Foliar Fertiliser Developed for Agriculture

Selecting the right foliar fertiliser ensures farmer safety, successful foliar nutrition, and can improve farm operational efficiency.

July 14, 2022
2 mins

Foliar nutrition is a highly effective method for supplying nutrients through the leaves, rather than the roots. Spraying water soluble fertilisers directly onto plant leaves can quickly resolve nutrient deficiencies and replenish crops.

First discovered in the 1870s, foliar nutrition has evolved over recent decades and is now recognised as an efficient, and highly effective method, to supply plant nutrition.

To be successful, foliar nutrition relies not only on a supply of nutrients, but also on the correct interaction between those nutrients and the environment, and physiology of the plants.


Nutrient Source Matters

There are three sources of nutrients for foliar nutrition: inorganic, organic complex, and synthetic chelate. Each of these distinct nutrient sources has distinguishable characteristics, including solubility, molecular size, electrical charge, and deliquescence point. It is the combination of these characteristics which affects the nutrient’s absorption, translocation, and ultimately the efficiency of foliar nutrition.


Solubility and Absorption

For foliar absorption of nutrients to be successful, they must be dissolved, not just suspended in a liquid. Research comparing soluble ZnSO4 with a zinc oxide in a nanoparticulate, low solubility form, has shown that even if the zinc oxide is at the nanometer scale (smaller than 100 nm), it is still absorbed at a lower level than the sources of higher solubility.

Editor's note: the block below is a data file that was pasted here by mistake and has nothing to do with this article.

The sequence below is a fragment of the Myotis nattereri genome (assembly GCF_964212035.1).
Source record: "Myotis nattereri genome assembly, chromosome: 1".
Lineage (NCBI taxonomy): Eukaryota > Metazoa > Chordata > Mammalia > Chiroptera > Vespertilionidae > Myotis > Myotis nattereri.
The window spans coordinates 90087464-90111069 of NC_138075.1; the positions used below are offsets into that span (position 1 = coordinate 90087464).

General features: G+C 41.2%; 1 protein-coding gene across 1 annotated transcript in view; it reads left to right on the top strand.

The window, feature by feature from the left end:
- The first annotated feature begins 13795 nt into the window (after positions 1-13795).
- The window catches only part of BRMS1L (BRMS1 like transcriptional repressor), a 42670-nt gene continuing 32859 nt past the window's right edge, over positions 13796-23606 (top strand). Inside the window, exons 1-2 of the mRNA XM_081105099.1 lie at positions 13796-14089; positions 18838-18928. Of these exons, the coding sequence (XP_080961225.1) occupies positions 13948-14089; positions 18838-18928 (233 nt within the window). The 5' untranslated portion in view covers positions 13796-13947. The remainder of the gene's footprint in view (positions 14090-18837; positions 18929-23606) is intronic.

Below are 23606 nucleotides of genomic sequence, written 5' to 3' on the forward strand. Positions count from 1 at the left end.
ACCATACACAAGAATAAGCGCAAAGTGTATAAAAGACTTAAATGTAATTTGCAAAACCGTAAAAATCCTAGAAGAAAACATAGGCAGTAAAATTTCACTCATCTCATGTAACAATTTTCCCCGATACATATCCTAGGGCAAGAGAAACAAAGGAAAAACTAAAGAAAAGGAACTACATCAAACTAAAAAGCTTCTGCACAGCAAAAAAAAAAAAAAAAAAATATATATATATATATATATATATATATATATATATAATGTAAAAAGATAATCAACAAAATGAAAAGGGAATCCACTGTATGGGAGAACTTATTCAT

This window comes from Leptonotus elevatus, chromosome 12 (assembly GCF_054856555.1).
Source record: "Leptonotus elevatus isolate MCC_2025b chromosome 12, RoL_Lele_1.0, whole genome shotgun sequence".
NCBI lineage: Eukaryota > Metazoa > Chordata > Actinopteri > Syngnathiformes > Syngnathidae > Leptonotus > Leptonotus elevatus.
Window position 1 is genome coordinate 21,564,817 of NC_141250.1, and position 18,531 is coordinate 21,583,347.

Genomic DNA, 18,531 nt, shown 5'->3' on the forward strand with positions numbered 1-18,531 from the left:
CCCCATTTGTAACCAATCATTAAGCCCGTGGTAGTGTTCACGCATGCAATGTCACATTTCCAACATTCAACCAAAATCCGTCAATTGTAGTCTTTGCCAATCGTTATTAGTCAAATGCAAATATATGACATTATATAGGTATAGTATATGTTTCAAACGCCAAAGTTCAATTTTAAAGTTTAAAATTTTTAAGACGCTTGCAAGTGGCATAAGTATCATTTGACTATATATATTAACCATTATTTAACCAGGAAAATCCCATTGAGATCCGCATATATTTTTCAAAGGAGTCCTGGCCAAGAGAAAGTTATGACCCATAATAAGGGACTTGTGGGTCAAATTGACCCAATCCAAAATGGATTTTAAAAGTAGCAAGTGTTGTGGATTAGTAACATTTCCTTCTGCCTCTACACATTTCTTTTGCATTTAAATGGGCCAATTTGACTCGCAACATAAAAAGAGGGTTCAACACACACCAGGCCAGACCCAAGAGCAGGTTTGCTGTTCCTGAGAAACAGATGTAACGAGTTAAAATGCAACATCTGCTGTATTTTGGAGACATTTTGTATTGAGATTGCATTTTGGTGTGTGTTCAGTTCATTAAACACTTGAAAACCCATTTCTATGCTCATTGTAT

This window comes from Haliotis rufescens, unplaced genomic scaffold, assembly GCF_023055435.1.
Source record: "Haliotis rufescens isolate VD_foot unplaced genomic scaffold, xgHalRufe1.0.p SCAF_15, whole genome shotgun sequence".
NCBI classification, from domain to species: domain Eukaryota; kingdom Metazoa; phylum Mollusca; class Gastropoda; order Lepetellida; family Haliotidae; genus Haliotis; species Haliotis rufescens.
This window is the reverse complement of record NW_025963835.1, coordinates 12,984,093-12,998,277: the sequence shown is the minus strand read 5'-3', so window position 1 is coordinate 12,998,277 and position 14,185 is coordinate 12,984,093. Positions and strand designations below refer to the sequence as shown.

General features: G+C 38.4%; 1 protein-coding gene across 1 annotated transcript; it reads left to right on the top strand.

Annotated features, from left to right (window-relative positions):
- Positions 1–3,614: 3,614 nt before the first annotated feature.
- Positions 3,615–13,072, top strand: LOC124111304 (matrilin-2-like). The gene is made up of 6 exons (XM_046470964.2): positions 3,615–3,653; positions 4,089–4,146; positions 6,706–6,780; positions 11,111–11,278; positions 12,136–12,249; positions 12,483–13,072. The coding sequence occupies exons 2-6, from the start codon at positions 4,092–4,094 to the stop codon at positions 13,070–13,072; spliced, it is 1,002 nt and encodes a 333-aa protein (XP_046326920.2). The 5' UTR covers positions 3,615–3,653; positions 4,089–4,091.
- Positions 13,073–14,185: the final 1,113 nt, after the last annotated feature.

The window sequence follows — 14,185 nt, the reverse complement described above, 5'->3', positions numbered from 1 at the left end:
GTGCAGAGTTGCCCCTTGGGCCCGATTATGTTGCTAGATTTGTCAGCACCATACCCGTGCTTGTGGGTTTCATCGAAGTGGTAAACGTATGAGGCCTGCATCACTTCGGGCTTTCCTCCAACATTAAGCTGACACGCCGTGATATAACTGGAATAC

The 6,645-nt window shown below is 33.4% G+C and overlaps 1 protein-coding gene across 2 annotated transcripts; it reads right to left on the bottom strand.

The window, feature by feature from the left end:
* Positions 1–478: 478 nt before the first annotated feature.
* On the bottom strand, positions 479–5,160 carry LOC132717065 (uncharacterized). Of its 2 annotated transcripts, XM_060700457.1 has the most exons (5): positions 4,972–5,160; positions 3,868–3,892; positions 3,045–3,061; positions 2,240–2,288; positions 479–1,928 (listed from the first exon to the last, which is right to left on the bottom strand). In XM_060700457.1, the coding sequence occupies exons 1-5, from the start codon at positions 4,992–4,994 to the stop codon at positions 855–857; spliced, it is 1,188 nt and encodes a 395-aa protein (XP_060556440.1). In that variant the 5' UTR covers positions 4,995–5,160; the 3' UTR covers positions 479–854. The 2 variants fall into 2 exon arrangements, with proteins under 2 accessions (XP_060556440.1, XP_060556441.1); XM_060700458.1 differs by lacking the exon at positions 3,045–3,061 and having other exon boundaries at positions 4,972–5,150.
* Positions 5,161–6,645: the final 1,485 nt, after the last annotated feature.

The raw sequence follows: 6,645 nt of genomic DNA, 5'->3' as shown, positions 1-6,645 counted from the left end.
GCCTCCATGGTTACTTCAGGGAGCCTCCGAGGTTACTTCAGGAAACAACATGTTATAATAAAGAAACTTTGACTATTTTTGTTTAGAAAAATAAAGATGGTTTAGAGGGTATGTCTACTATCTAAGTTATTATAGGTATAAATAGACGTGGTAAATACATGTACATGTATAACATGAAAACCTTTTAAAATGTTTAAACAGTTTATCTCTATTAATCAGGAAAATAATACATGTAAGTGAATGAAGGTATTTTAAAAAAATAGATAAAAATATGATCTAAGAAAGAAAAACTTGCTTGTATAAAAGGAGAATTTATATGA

Foliar absorption of zinc from soluble sources can be up to 92 times greater than zinc in nanoparticulate oxide form

Foliar absorption of zinc from soluble sources can be up to 92 times greater than zinc in nanoparticulate oxide form.


Molecular Size affects Absorption

The different sizes of nutrition molecules influence the speed of absorption through the plant surface or cuticle. The cuticles’ pores can absorb particles up to 2.4 nm, while particles up to 43 nm can pass through the stomata. Research into fertiliser particle size found many have particles with an average size of more than 100 nm, indicating that foliar absorption of these nutrients is unlikely.


How Nutrient’s Electrical Charge Impacts Nutrient Absorption and Translocation

Plants’ leaf cuticles are negatively charged. This means that uncharged or positively charged nutrients will cross the cuticle and have a greater capacity to move within the leaf tissue. Chelated nutrients, with a neutralised electrical charge, have a greater chance of being absorbed and translocated to other plant organs, improving their efficiency.


The Point of Deliquescence

The definition of the point of deliquescence is the level of relative humidity at which a salt becomes a solute. When the air is more humid than this level, the salt compound dissolves and becomes available for absorption by the leaf. This level differs between the different nutrient sources, but it can also be manipulated with additives. For example, it is essential to use surfactants with chelated nutrients, as these drastically reduce the point of deliquescence, meaning that they will be easier to absorb even at relatively low humidity.


Cuticle penetration of different sources of Manganese and Zinc with and without surfactants

Cuticle penetration of different sources of Manganese and Zinc with and without surfactants.


Safety and Compatibility of Foliar Nutrients

The variation between different foliar nutrients does not just affect the ability for absorption and transport within the plants. Another significant consideration is compatibility with other products. For example, mixing nutrients with pesticides in the sprayer tank reduces farm operating costs by delivering both the foliar nutrients and pesticide in a single application. But in some cases, nutrients will reduce the efficiency of pesticide products, reducing efficiency from 70% down to 25%. In other cases, the products may destabilise, causing lumps to form in the solution that can clog the sprayer’s filtration system, compromising flow through the nozzles, reducing the efficiency of foliar nutrition while also shortening the useful life of the nozzles.